Trading With Tick Charts

Exactrades May 13, 2012 0
Trading With Tick Charts

For the purpose of decision-making, a long-term investor may choose to use charts, however many are likely to base their decision on fundamental analysis. A short-to-mid-term investor might incorporate weekly/daily/hourly charts along with the fundamental analysis to help him or her take advantage of trading opportunities. Similarly, a day trader would want to seize as many trading opportunities over the course of day. The use of longer period charts may defeat the purpose. As a result, such traders look for the smallest details and analyze reasonably short period charts to trade effectively. This brings us to our topic of discussion: that tick charts, which can form a bankable tool for day trading.


Let’s begin with defining tick charts. These are special charts that draw a new bar after certain number of trades, for example after every 500 trades. Unlike conventional charts that draw a new bar after a set period of time (also know as time-based charts), tick charts are entirely based on trading activity. One should not confuse them with the NYSE Tick Index, which is altogether a different entity that measures the number of stock issues trading on an up tick versus a down tick. Tick charts are largely implemented by intraday traders for they assist in making quick trading decisions without having to wait for time-based charts (e.g. 5-minute chart) to close before making a call.


As tick charts are dependent on the trading activity of a particular security, these charts essentially provide the visual representation of a time and sales window (aka. tape). The time and sales window basically shows the trader detailed information regarding the order flow for a particular security. By using tick charts, a trader can assess all that information within the price chart and possibly removing the need of watching the tape separately. This allows the trader to distinguish professional’s moves from amateur’s moves in the security’s price. For instance, a trader can compare the relative size of the volume histogram, which indicates the average trade size during the tick formations. Bear in mind, when volume is plotted on the tick chart one sees the total number of contracts or shares traded during that tick, for example, last 100 trades. So if the volume histogram is low it’s possibly a sign of amateurs trading and if the volume histogram is high could be seeing professionals trading.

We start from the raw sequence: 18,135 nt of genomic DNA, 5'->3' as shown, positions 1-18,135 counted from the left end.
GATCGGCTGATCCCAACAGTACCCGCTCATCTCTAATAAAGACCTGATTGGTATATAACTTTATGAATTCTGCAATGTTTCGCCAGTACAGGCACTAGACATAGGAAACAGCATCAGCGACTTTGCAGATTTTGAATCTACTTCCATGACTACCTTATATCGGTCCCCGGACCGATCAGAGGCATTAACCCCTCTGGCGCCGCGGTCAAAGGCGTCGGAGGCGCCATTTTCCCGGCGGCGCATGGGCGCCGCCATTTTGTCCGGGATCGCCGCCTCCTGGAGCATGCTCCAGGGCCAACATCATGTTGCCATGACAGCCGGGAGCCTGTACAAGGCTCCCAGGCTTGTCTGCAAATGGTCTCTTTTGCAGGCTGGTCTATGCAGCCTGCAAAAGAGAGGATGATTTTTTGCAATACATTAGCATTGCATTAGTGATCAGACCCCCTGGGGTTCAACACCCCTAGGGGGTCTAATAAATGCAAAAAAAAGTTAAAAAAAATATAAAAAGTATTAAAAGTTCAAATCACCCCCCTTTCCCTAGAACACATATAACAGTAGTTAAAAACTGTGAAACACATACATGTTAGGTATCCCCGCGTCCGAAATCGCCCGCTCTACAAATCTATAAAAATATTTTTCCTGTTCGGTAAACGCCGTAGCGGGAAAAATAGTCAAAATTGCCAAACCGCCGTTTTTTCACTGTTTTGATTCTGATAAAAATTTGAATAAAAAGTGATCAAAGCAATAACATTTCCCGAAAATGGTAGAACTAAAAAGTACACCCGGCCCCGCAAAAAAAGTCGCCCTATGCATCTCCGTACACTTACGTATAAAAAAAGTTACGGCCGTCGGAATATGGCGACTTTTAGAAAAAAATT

These charts can also be used as a variation of the practically discontinued ‘odd lot theory’. As per the theory, the small investors time their investment decisions poorly, as they are relatively inexperienced. Therefore, it believes that one could outperform the stock market by identifying the odd-lotters and making investments opposite to them. Similarly, by identifying what the amateurs are doing from the volume histogram, you can fade (or do the opposite) of them. That is to say, if they are shorting at dips then you can buy, and vice versa.

Tick charts are also known for their ability to condense low activity periods. This allows more “continuous” analysis between days, with trades setting-up pre-open on a tick chart, or fewer false breakout trades during market inactivity. They can also assist you to get a jump on a breakout. For instance, if you are waiting for the close of a time bar to enter a trade, that would confirm a breakout, a tick chart will get you in earlier. It is a proven fact that using a tick chart, one could see a surge in activity and enter at the (tick charts) bar’s close, which usually outpaces other time-based charts. An early entry means more profits thereby tick charts can greatly enhance your returns. But keep in mind, it could also lead to more head fakes.


The tick chart is a noteworthy charting tool that can provide a wealth of information about the details of the trading activity. They are essentially a visual depiction of the time and sales window, which is highly regarded as an all-important tool for day traders. Further, its ability to identify true moves, false breakouts, compress low activity periods and outpace the time-based charts for confirmation, makes it an extremely valuable day-trading tool.


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